Vinegar Syndrome (US)
Director: Herb Freed
96 minutes / 1981 / Color / 1.85:1
Buy Direct from
Author: John Mathews
Back in the 80's and 90's the Australian video store was filled with lots of slasher films. Nearly every slasher could be found from rubbish like 'Satans Blade' and 'Evil Laugh', Australians loved their slashers and the distributors knew that. However for some strange reason 'Graduation Day' skipped Australian distribution, heck even 'Night Train to Terror' got a release down here. It's a shame because it's probably one of the more unique slashers from the 'golden age'. So the films opening has a very catchy track and sets up the characters that will be in this film; Laura a young athlete collapses at the end of the finish line due to exhaustion and eventually dies. We see veteran exploitation actor Christopher George as the coach.
Laura's sister Anne (Patch Mackenzie) comes to town due to her sisters death, immediately at the start there's a bit of influence from Friday the 13th when she is getting a lift. Anne has come for graduation day to represent her sister. As soon as she arrives a series of killings begin, with a jogger getting sliced. All the victims appear to be from Laura's athletic team with the killer crossing off a photo of the team one by one. It leaves the audience guessing and pointing fingers at potential suspects, but as a well made slasher it's smart enough not to make it so obvious. Anne meets Laura's ex-boyfriend to understand more about Laura and her impact on the team.
The aspects that makes graduation day work so well is the creative deaths, solid acting and humour. The killer is wears a fencing uniform and has a sword as his/her weapon of choice; and this was before Friday the 13th part 3 when Jason got his mask, putting this slasher ahead of it's time. You want to talk about deaths, oh boy are you in for a treat, the killer in one scene puts a sword on a football then chucks it's to a football player. The gore factor is also relatively high, make note this was before the MPAA really cared; this film was lucky as it missed the slicing of the rating board in around late 81' when the genre got targeted. The acting is fantastic, Christopher George who by this time has mastered the art of playing a tough character, plays coach George very hard, turning the audience against him at times.
Christopher George by this time was on a roll of horror classics, he would then star in the slasher 'pieces' the year after where he lowered down the tone. Make note this film is funny, it was a troma production (before tromas heyday) ; so you noticed their offbeat comedy slide in. From Kevin's crazy grandma to the principal who plays the role completely over the top, almost losing the plot. Overall if your a slasher fan, or a fan of thrillers in general, don't hesitate to check out Graduation Day. A movie that has never been released in Australian in any format, it's truly a fascinating little work that stands out in the crowded slasher genre.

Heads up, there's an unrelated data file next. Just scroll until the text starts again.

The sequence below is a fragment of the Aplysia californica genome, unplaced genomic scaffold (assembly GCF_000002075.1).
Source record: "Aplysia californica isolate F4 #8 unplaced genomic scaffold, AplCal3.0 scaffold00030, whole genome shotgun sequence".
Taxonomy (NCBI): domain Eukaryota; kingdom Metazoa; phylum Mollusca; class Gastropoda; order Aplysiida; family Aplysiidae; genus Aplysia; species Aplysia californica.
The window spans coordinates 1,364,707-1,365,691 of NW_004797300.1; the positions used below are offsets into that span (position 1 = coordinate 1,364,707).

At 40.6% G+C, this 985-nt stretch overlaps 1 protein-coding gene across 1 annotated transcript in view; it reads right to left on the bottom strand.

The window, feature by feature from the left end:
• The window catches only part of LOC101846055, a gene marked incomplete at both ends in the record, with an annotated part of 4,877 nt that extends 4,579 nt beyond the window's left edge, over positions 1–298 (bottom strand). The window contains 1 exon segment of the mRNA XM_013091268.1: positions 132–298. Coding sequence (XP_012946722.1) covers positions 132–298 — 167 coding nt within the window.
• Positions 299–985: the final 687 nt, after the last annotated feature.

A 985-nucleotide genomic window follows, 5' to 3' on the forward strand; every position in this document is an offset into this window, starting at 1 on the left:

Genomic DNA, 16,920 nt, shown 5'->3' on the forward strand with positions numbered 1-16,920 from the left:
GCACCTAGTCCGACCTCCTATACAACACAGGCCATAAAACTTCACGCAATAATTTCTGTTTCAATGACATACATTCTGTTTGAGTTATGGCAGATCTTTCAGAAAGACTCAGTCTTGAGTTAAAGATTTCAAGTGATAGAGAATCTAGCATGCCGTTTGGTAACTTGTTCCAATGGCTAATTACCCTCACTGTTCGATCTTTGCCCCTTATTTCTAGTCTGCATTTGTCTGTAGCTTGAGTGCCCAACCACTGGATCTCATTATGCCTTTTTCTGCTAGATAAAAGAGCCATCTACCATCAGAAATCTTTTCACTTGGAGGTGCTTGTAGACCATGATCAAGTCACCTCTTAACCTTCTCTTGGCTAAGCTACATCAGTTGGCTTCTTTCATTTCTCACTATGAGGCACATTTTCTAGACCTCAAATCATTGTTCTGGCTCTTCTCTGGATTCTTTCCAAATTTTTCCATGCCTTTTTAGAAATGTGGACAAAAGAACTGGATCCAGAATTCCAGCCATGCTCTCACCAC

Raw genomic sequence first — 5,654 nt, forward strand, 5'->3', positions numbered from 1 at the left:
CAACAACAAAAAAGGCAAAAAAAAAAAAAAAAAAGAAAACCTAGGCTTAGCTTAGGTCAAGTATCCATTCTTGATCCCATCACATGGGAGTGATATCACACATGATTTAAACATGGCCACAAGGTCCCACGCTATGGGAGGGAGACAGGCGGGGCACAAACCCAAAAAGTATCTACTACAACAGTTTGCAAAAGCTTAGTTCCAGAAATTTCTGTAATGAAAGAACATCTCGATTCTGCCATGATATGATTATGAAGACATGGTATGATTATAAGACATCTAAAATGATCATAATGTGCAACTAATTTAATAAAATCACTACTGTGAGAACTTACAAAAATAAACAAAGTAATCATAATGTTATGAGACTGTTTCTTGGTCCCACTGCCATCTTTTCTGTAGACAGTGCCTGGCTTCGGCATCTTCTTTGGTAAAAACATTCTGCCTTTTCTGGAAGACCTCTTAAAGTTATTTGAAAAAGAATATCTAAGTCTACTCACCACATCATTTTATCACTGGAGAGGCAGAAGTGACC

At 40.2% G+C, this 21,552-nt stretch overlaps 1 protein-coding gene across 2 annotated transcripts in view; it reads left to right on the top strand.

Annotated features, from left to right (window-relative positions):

Vinegar Syndrome presents the film in it's original aspect ratio of 1:85.1, this is an all new 4K transfer. There was a previous DVD from troma I imported a few years ago and the transfer was an awful, presumably video master. This new transfer is a revelation for fans of the film. The film remains with natural grain intact and there appears to be no print damage. Colours are rich and vibrant, the outdoor scenes really shine with green trees and open fields showing off and the roller-skating rock scene presents a rich hot pink, crucial to the scene. It has consistent black levels and a great balance of contrast throughout, the night scenes are thankfully easy to see, previously releases have been barely visible, thanfully this brings life in to it. There is a strong amunt of detail in characters and environments, previously never before seen.
The audio is presented here in its original mono score, that being DTS-HD Master Audio Mono. It comes off clear, the beginning has its the opening track sounding strong, with a great bass. It's obvious this score has been remastered, the previous DVD just feels muffled. The dialogue comes off very clear and there are no cracks or pops to be heard. Blasting it doesn't cause any peaking issues. Overall solid audio.
This is a jam packed release with two audio commentery and some interviews.
Commentary with producer David Baughn, he goes into great detail behind how the film got made, and the overall process.
Commentary with The Hysteria Continues, this is a podcast based group that give a very indepth fan filled commentary; focusing on trivia and other little tid bits that make it well worth the entire listen.
Interview with Patch Mackenzie, an interesting interview where she discusses the television shows she used to work on and how she got involved with the cult classic.
Interview with director Herb Freed, the director discusses how this was the only slasher he would ever make due to audience reactions. He said that he tried to craft it as best as possible.
Interview with producer Dave Baughn, he gives an insight behind the scenes.
Interview with editor Martin Jay Sadoff; the film has some real wacky editing. Martin explains how this was done and why it was chosen.
And a Theatrical Trailer has been included. It's in glorious HD too.
Australian Buyers Note:
Overall Vinegar Syndrome does justice to this cult classic, Aussies this is finally your chance to see it. The disc is region free and Vinegar Syndrome only charge $ 12 for international shipping as a cap, so order as much as you desire.